Flash floods can be particularly dangerous because you have little time to react. That is why the National Weather Service created a notification system. It’s important to understand what a flash flood warning vs. a flash flood watch is so you can plan accordingly. 

While a flood flash warning is often used interchangeably with a flood watch, they are not the same. So, learning the difference between a flood watch vs. advisory, and a flood watch vs. warning is important for your safety.

Flood Advisory Defined

A flood advisory lets you know that flood conditions are possible. Stay aware and observant and start planning.

Flood Watch Defined

A flood watch is more serious and means that flash flooding is possible. Though not certain, it does make sense to get ready so that you can move quickly should you need to do so. Move appliances to a high floor and gather valuables for quick evacuation.

Flood Warning Defined

The difference between a flood watch and a flood warning is the difference between a possible event and one that will soon occur or is already occurring. A flood warning means that flooding is happening in your area and may soon hit your location. This is the time to take action and get out of danger right away.

What's the Difference Between a Flash Flood Watch and Warning?

Understanding the difference between a flood watch vs. warning can help you thoughtfully prepare and avoid panic.

A flash flood is a sudden and often violent torrent that can develop in hours or even minutes. Usually caused by heavy rain, a flood can also occur in areas downstream that are not experiencing precipitation. If you live near rivers, streams, lakes, or low-lying areas that can flood, always listen for flood watch vs. advisory notifications and be ready to act.

  • A flood advisory means that a weather event could cause a flood nuisance, but not a dangerous situation.
  • Typically, a flash flood watch is issued first, when flooding is possible, but before it has occurred.
  • A flash flood watch does not mean that a flash flood will occur, it is a very good indication that your community will experience weather severe enough to make one possible.
  • A flash flood warning means a flash flood is going to happen in your area or that flooding has already started.
  • Flash floods can happen fast, leaving little to no time for a flood warning. A flood watch vs. warning is the difference between getting ready to act and taking action to get out of danger.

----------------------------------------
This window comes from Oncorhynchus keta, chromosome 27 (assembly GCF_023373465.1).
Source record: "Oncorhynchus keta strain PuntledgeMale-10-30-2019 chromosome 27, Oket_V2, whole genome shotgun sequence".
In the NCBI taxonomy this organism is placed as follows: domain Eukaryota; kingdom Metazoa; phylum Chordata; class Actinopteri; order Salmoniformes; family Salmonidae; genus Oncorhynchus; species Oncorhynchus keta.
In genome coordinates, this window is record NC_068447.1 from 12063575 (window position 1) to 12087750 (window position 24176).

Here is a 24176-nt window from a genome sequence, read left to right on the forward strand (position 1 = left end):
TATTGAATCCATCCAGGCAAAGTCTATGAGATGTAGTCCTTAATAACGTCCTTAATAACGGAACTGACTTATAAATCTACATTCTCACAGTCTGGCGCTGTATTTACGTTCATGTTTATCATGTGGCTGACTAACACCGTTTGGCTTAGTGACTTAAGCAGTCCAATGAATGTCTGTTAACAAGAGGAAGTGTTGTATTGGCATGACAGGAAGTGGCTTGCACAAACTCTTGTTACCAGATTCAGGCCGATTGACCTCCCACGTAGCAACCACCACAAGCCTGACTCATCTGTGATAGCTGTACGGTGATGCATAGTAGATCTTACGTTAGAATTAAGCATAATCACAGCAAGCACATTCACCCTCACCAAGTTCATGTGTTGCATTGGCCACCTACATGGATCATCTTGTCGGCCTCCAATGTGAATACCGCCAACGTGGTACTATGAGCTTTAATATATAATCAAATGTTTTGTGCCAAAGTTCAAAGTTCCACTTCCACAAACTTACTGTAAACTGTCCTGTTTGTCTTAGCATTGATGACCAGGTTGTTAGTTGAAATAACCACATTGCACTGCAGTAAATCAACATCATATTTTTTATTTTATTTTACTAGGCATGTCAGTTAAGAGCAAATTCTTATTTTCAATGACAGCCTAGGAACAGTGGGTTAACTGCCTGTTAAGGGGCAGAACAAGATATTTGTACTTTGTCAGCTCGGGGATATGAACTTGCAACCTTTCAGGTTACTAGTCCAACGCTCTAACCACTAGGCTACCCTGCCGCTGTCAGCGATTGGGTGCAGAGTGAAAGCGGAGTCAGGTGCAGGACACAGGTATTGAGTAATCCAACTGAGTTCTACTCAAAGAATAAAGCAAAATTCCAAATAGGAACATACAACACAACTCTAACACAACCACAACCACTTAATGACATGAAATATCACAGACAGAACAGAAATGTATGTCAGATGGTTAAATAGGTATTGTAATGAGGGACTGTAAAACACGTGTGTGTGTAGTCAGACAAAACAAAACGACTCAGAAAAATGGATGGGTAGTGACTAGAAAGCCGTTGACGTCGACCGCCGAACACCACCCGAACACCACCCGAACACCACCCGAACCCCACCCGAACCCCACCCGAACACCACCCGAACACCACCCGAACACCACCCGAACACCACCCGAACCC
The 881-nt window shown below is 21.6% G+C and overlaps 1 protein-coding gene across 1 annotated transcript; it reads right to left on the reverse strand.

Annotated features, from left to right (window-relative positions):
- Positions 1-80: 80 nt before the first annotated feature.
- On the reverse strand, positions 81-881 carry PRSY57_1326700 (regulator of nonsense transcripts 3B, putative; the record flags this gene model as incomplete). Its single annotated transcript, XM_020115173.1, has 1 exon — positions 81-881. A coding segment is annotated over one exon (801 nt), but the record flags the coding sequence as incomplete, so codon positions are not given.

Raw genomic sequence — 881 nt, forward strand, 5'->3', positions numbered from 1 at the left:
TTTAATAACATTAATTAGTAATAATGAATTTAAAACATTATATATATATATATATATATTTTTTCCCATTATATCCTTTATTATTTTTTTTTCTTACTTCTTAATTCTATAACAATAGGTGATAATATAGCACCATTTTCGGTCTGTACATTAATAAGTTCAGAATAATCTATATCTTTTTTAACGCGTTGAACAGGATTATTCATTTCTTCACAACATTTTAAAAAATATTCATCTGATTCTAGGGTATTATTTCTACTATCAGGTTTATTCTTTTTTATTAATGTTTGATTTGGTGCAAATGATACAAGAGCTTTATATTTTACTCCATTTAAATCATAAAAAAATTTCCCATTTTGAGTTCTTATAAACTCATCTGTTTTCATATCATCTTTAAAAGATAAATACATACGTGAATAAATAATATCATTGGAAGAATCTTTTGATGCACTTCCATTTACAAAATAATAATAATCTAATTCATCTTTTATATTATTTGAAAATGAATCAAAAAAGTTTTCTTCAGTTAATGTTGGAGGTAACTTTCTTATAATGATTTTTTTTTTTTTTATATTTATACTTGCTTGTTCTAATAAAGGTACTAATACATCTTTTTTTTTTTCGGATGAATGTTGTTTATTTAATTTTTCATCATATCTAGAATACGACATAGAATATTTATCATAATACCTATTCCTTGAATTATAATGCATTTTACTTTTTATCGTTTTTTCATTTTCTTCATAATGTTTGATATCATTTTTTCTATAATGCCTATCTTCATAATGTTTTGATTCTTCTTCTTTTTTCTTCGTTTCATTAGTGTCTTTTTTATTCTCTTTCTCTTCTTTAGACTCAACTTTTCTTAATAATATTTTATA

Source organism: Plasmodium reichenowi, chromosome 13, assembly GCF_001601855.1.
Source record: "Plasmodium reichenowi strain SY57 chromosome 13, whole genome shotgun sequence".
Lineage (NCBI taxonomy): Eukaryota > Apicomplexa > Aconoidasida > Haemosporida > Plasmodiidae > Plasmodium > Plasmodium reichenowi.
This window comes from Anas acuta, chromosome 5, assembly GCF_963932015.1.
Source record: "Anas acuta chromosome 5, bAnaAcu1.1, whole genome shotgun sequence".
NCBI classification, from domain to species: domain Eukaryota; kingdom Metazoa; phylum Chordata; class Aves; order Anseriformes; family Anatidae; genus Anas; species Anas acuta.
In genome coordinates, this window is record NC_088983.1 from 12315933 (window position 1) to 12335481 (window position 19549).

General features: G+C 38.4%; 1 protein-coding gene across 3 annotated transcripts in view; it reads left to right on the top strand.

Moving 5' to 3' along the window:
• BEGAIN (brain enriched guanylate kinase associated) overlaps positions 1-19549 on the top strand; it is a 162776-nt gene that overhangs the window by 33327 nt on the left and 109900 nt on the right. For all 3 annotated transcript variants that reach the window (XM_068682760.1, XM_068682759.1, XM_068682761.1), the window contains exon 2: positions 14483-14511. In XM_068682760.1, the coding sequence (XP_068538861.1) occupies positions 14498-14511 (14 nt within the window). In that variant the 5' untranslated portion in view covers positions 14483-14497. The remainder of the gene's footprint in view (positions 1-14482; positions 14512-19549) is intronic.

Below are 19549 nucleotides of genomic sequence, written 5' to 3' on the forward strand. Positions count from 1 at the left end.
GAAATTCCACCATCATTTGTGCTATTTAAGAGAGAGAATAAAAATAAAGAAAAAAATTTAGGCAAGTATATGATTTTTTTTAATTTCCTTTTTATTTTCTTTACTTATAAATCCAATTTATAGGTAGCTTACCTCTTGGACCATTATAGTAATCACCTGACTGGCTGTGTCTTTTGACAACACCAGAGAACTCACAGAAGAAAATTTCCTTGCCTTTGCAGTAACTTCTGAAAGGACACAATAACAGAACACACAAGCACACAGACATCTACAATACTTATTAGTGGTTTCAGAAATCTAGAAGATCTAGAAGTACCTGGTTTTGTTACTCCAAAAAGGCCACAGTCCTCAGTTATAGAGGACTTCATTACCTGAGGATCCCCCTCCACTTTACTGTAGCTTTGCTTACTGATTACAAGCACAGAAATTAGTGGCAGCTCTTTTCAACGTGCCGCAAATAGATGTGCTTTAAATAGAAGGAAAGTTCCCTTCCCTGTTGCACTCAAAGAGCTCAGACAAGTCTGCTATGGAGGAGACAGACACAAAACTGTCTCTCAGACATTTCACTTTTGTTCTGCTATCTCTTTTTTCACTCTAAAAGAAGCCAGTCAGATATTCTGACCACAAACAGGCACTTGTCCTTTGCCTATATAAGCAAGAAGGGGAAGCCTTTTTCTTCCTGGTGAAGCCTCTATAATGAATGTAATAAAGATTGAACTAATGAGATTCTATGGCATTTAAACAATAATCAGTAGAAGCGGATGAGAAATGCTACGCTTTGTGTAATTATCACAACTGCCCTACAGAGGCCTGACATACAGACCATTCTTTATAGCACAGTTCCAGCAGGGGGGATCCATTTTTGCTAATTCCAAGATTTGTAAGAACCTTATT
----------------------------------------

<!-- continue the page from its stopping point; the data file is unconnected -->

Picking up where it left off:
What Should You Do in a Flash Flood?

Floods are dangerous, yet with knowledge and preparation, you can improve your safety and potentially protect some of your property.

Fast moving water that is even a few inches deep can sweep you off your feet. Water over six inches deep can move a car. Do not underestimate the power of fast-moving water.

Floods can happen fast. Minutes can make the difference. When in doubt, get out. At a minimum, it makes sense to be prepared for a home flood.

  • Have an emergency plan and kit ready to go. If you must evacuate quickly, where will you go and how will you get there? What will you take with you? Think about survival items, valuables and important documents.
  • Stay up to date on weather forecasts. If you are in an area that could flood, keep tabs on the weather. Set up alerts on your phone and consider adding a dedicated app.
  • Don't wait until a warning to take action. Start thinking about executing on your emergency flood plan the minute you hear about a flood advisory. Be ready to go when you hear about a watch–and then do keep watch. If you wait for a warning, it could be too late.
  • Follow evacuation orders immediately. And if your own senses tell you to evacuate, don’t wait for an order.
  • Move to the highest point possible and call 911 for help if needed. Evacuate to a safe location on high ground. If you can get out, find the highest location possible while you wait for help.
  • Do not drive or walk near flooded areas. You may be curious, but don’t needlessly put yourself in danger. You may also hamper rescue operations.
  • Don’t forget utilities. You will minimize the chance of fire and can reduce damage by turning off the gas, electricity and water before you evacuate.

See Constellation’s Weather Preparedness Tips & Resources

Extreme weather can happen anywhere. And with it come threats to your safety and property. Preparation can make a major difference, so we have created these tips and guides: